• Snowflake supports defining a row access policy expression with custom logic to support this behavior in the CREATE ROW ACCESS POLICY command.

    • Snowflake does not currently have a default mechanism (e.g. a dedicated system or context function) to support this operation.

  • If a given row access policy uses mapping tables to determine which role and user populations can access row data, the row access policy owner can query the mapping tables to determine authorized user access on demand.

  • Snowflake captures and logs error message information related to row access policies in the account usage QUERY_HISTORY View view. If an error occurs in a query, Snowflake records the first error message that occurs during the query evaluation. For more information on row access policy error messages, see Troubleshooting Row Access Policies.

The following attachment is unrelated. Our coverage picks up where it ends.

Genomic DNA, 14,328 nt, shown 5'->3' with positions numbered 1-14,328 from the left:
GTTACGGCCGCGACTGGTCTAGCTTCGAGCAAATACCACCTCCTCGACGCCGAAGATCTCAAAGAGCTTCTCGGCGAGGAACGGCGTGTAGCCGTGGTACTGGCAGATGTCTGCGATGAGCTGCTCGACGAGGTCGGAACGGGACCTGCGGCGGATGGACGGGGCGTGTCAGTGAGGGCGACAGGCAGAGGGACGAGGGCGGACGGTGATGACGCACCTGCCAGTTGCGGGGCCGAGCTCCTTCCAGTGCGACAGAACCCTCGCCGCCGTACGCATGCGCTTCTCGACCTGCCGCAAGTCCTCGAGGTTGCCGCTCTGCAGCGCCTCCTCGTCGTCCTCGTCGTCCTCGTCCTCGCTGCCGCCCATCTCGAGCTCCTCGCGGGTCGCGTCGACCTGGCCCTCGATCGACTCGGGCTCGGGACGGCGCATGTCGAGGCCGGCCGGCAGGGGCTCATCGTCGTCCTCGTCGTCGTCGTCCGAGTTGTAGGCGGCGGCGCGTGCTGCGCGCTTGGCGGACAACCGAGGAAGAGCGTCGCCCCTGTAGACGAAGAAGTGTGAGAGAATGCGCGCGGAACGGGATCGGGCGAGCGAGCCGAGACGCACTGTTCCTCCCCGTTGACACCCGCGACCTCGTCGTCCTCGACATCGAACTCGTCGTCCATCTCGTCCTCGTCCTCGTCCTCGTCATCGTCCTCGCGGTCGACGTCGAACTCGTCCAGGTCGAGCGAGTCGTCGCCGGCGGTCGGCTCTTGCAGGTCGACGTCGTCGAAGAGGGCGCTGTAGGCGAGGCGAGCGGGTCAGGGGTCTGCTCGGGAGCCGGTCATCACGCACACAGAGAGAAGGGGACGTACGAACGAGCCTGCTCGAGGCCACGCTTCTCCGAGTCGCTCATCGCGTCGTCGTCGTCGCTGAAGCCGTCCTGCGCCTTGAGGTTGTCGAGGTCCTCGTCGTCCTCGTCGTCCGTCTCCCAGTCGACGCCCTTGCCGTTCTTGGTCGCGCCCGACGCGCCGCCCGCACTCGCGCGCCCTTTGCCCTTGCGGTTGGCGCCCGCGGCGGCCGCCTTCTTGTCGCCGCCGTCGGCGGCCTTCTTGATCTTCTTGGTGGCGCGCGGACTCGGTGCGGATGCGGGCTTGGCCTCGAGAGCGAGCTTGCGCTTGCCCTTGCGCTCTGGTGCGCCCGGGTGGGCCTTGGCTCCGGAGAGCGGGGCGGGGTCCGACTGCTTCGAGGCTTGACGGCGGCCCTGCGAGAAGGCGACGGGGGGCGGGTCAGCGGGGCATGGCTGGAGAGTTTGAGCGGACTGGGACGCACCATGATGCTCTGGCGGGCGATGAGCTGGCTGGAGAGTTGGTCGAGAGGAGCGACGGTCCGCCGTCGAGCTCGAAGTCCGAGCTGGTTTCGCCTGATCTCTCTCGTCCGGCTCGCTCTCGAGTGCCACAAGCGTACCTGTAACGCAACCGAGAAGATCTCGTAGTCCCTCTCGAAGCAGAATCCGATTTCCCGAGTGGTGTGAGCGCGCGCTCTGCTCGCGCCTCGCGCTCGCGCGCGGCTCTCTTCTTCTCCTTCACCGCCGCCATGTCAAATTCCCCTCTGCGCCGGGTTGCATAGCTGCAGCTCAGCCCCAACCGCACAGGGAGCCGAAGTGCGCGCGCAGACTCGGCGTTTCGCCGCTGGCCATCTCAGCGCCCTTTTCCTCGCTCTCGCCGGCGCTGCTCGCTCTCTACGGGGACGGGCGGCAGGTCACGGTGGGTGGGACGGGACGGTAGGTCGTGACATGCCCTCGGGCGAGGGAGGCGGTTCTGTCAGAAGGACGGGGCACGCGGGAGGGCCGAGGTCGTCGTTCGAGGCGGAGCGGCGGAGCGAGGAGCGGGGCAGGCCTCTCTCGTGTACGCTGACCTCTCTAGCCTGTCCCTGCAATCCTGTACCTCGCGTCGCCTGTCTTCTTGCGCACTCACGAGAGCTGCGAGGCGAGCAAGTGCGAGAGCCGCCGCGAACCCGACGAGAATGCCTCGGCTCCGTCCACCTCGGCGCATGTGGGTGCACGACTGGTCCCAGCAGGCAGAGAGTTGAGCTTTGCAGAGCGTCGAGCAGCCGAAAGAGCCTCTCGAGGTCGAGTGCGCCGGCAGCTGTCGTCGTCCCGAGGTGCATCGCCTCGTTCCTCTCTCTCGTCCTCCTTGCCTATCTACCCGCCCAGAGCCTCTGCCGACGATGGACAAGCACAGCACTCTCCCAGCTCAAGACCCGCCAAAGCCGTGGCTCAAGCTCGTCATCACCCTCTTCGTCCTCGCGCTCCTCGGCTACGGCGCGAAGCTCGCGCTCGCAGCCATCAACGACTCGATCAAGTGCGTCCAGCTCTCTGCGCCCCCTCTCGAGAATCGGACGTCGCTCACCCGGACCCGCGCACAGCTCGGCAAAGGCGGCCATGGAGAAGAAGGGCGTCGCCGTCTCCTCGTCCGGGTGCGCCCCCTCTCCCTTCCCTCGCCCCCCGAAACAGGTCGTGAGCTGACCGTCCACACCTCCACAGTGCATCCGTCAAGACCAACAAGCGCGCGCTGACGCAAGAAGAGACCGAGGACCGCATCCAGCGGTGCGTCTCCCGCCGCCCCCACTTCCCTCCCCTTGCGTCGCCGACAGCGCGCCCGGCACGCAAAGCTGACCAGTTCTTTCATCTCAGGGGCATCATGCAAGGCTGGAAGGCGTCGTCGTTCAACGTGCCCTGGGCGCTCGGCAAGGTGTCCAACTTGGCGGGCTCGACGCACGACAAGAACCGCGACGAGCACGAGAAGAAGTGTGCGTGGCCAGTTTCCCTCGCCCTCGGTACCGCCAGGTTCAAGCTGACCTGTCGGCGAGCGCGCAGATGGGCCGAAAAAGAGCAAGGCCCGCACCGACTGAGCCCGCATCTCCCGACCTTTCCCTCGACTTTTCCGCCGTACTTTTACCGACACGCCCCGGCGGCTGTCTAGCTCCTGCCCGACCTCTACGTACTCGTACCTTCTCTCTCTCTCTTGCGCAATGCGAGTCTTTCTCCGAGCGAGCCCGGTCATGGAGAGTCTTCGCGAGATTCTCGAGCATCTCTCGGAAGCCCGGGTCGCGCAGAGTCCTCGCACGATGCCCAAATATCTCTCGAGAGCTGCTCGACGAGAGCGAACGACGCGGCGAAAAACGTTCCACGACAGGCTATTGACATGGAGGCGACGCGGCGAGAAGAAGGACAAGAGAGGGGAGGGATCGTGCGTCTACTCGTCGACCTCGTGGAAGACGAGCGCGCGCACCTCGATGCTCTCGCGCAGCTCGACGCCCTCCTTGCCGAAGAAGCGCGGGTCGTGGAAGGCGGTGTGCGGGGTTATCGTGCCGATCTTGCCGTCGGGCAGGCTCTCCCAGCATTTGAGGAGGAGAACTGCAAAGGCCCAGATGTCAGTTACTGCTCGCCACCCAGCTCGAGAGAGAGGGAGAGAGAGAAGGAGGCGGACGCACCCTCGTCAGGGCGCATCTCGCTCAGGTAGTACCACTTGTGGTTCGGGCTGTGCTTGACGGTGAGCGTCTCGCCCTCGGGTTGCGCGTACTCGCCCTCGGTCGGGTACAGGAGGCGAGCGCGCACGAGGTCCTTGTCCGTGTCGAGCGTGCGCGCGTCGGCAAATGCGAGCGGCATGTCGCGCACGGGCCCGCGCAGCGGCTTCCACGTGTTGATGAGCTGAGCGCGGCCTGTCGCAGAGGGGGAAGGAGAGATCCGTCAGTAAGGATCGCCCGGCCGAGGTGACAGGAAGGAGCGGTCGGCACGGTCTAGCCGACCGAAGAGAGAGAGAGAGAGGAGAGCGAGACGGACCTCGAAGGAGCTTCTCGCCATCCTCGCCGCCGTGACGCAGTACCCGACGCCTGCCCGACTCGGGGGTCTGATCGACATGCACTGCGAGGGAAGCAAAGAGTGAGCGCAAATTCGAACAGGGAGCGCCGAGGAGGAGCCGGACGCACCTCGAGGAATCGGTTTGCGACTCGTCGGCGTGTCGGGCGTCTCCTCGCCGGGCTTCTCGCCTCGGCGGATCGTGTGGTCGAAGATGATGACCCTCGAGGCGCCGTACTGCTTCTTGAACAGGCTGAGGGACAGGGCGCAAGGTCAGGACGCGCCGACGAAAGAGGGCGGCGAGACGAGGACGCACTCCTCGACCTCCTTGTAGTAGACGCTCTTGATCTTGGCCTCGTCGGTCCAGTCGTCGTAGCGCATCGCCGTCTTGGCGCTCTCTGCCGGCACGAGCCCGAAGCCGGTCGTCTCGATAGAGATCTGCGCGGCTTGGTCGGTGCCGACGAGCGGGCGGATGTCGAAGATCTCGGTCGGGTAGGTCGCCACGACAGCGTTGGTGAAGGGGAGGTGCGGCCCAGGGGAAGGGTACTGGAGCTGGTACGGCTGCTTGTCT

• To determine the data a given user accessed in the past as it relates to row access policies on database objects, use time travel in combination with the row access policy account usage and information schema views.

    • If the policy and mapping tables, if present, have not changed, the row access policy administrator can assume the role of the user and run a time-travel query. The values of relevant session parameters, such as CURRENT_ROLE, are available in the query result.

    • If the policy or mapping tables have changed, the row access policy administrator must run a time travel query on the mapping table and reconstruct the row access policy that existed at the specified incident time. After those steps, the row access policy administrator can begin to query the data and proceed with their analysis.

Troubleshooting Row Access Policies